Saudi media report defendants handed between seven and 20 years in prison over the journalist’s murder in Istanbul.
Saudi Arabia has convicted eight people charged in the killing of dissident journalist Jamal Khashoggi, state media reported on Monday.
A court handed 20-year sentences to five people charged in the murder case, and three others were sentenced to between seven to 10 years, it said.
“Five of the convicts were given 20 years in prison and another three were jailed for 7-10 years,” the official Saudi Press Agency said, citing the public prosecution service.
The final court verdict comes after Khashoggi’s sons said in May they had “pardoned” the killers.
Khashoggi went missing on October 2, 2018, while visiting the Saudi consulate in Istanbul. Turkish authorities later revealed he was murdered inside the consulate by a Saudi hit squad.
Khashoggi’s body, believed to have been dismembered, has not been found.
A 59-year-old Washington Post columnist, Khashoggi wrote critically of the Saudi government.
Questions remain over Saudi Crown Prince Mohammed bin Salman’s (MBS) role in ordering the killing, with several western intelligence agencies alluding he had knowledge of the operation beforehand.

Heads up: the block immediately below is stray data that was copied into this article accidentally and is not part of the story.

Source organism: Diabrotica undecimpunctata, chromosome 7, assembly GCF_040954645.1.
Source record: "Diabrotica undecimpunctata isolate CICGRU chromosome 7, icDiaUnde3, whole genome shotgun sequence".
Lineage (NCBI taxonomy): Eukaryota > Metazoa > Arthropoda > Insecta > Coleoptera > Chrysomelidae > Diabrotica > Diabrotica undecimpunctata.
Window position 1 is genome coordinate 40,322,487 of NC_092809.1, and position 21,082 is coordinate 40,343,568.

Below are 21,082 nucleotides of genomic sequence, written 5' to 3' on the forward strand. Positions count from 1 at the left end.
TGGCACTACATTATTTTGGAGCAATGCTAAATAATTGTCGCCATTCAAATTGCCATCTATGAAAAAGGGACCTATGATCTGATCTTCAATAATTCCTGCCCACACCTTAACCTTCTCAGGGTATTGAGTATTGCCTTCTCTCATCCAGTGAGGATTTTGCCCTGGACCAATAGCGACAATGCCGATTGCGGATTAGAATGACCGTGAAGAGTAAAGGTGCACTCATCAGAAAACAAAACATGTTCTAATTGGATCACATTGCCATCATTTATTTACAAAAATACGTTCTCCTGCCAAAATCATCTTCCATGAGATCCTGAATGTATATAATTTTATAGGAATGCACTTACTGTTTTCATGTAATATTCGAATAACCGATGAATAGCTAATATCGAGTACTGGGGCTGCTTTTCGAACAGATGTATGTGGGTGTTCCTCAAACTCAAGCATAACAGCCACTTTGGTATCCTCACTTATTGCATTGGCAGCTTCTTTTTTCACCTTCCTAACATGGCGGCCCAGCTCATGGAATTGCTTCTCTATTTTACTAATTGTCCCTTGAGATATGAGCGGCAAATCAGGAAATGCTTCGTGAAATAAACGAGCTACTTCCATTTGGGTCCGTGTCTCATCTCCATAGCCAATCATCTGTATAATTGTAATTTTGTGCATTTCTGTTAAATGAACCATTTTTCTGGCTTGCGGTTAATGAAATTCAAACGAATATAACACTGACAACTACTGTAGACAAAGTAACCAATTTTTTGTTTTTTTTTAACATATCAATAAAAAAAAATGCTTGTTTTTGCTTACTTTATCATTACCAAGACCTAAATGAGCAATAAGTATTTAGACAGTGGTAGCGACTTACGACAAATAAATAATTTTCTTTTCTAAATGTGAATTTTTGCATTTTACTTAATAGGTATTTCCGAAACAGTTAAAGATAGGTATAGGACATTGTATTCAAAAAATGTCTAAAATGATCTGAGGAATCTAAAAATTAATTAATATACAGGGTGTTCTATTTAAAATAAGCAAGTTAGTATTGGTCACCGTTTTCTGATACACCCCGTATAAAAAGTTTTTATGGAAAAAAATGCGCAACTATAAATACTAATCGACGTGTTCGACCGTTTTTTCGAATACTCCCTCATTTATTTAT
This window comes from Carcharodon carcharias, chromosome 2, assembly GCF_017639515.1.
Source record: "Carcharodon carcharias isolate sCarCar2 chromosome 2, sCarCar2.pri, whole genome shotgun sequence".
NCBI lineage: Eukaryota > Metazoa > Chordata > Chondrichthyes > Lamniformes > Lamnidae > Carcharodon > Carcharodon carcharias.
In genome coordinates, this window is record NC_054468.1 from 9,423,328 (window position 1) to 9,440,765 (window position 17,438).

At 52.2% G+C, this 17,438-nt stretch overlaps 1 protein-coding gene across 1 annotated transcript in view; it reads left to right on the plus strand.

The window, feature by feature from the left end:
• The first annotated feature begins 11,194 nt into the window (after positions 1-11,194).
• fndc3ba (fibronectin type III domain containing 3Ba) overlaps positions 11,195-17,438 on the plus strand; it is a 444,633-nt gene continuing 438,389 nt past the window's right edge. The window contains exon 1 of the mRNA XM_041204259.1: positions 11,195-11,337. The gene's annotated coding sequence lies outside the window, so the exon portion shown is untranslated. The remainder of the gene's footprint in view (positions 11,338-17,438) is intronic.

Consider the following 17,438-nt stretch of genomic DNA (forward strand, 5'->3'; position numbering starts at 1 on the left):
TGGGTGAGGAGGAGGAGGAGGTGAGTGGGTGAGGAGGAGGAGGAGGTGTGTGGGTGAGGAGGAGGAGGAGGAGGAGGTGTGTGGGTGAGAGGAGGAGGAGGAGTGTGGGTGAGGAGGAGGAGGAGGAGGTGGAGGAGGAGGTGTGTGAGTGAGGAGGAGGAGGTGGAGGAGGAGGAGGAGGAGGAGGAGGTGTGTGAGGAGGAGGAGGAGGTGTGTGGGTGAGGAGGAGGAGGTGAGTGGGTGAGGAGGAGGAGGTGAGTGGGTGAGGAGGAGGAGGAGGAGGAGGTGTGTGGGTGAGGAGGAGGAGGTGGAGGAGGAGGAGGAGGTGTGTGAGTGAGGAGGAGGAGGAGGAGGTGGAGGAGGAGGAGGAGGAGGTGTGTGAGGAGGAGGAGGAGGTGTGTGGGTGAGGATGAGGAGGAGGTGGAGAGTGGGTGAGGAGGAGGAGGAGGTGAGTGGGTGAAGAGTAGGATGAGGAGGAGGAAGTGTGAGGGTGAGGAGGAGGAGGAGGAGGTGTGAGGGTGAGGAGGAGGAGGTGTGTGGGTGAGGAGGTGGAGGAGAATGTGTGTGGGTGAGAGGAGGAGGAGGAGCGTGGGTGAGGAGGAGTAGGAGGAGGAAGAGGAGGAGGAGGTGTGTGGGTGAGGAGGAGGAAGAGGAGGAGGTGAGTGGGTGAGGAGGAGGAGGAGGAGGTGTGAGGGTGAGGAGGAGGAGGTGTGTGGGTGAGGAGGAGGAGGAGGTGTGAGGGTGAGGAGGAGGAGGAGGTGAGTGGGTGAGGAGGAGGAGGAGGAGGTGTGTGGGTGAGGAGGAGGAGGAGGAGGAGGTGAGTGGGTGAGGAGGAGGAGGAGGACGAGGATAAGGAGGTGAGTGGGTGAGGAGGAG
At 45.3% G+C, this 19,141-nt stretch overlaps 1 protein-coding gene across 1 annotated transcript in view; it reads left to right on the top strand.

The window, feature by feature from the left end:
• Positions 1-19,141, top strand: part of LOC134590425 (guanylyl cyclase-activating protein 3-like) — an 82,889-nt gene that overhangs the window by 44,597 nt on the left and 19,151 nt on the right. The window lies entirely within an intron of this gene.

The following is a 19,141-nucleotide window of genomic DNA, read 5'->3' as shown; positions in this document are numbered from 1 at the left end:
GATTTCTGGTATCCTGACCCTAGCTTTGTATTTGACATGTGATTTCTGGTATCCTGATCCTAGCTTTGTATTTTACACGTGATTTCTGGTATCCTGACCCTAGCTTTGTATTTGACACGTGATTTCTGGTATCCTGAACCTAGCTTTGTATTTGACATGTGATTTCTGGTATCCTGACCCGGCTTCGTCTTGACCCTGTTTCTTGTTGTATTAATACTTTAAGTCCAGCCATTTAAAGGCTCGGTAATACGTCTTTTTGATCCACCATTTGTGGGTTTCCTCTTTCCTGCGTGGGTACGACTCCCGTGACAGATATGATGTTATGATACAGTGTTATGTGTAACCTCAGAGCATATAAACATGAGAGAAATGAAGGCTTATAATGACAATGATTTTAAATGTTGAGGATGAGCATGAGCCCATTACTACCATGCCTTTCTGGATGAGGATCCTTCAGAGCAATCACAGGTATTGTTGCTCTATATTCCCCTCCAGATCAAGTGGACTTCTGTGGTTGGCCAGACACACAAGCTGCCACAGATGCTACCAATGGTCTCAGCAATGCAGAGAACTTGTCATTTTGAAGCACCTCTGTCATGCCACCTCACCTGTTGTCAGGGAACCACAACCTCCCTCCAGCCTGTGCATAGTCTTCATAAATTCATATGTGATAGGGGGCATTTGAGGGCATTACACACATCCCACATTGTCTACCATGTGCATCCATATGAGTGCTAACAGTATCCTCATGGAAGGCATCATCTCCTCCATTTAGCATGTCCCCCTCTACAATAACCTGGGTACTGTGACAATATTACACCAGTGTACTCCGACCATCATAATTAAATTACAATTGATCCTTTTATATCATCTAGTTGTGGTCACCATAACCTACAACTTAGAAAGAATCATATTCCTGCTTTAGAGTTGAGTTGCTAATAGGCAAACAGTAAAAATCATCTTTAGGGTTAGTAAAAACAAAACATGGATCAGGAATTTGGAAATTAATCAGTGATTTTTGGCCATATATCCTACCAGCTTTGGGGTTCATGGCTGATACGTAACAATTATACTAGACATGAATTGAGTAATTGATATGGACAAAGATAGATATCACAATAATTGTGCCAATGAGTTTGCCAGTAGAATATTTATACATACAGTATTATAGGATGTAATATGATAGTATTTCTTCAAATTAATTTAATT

The Saudi government called the assassination a “rogue operation” after repeatedly denying any involvement for weeks.
Agnes Callamard – the United Nations’s special rapporteur on extrajudicial, summary or arbitrary executions – also found “credible evidence” that Prince Mohammed and other senior Saudi officials were liable for the killing in an investigative report published in June 2019.
The assassination of Khashoggi – a US resident – prompted a worldwide backlash against Saudi Arabia and caused lasting damage to MBS’s image in the international arena.
In March, Turkish prosecutors indicted 20 Saudi nationals over Khashoggi’s murder, including two former senior aides to Prince Mohammed, the kingdom’s de facto ruler.
According to the indictment, Saudi Arabia’s former deputy intelligence chief Ahmed al-Assiri is accused of establishing a hit team and planning the murder.
Saud al-Qahtani, a former royal court and media adviser, is accused of instigating and leading the operation by giving orders to the hit team. Other suspects are mainly Saudi military and intelligence officers who allegedly took part.
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